JAM: What would you find terrifying today?
History repeats itself. I've had so many wonderful experiences, but with some of the difficult experiences I've had, I've come close to dying. No matter how much therapy you receive, no matter how much you work on your sobriety, ‘losing it' always lingers in the back of your mind. I have a disease and who knows what could go down at any time? I will always have some reservations. Hitting 40 marked a big turning point for me. It's when I said, "Fuck it. So what if I have reservations. This is life. Just because you hurt or you freak out, it's not worth giving up on life or hiding."
JAM: When did you realize you had a God-given instrument - your powerful voice?
When I was young, about the age of four, music fascinated me. I was not interested in singing. I just loved the piano and listening to classical music, nothing with vocals; no opera. A few years later, I got into classical singers. I was inspired to become a singer after my mother took me to see the musical Annie. I thought it was the greatest thing in the world. My mother bought the soundtrack on cassette and I learned all of the songs. Each night I'd sing to her. I never thought much of myself as a singer; I just loved the attention I'd get from my mom. She would laugh and have a great time watching me. That was also my introduction to performing. Her supportive reaction prepared me for the stage.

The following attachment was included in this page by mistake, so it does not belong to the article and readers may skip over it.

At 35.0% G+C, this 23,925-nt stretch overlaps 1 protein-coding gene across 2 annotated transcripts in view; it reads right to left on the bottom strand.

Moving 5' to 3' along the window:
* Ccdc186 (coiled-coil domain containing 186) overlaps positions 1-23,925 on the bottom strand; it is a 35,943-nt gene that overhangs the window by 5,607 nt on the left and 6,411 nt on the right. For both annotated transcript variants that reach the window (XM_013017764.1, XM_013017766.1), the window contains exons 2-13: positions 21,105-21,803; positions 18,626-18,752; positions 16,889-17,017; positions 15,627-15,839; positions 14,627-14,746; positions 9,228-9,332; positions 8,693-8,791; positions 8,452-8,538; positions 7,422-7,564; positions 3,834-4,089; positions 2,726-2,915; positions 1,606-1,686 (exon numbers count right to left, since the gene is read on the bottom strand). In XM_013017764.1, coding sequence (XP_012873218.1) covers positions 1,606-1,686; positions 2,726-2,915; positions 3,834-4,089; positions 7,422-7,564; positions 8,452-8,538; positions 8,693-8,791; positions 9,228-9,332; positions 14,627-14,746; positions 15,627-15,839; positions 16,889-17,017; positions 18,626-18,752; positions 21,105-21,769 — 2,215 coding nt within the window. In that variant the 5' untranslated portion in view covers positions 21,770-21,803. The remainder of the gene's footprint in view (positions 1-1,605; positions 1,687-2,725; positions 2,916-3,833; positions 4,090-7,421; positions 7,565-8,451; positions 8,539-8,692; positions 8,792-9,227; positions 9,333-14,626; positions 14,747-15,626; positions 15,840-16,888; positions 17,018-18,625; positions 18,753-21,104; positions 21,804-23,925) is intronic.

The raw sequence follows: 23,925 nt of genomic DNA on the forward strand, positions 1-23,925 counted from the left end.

JAM: Are you most comfortable while performing on stage?
Maybe there is a part of me that is. But if I was to choose just one place where I am most comfortable, it would be when it's just me and my husband; when the two of us are just chilling out together. When it comes to music, however, it's so much fun going up on that stage; even if I'm performing in front of people who don't know me and I'm trying to win them over. Performing is always a challenge and music is such a great thing to be a part of. Even if I have a show that I think went really shitty, I still will have had a good time.
JAM: That builds confidence.
It depends. Sometimes, I get in my own head and start thinking, "This audience hates us. They think I'm shit. They wish they never bought a ticket." I just start totally tripping out in my head. After the show, my band will tell me it was a great show, and that anything else I thought was just in my crazy head.
JAM: Take me back to the day, when as a little girl, you stumbled upon a church service featuring a Gospel group.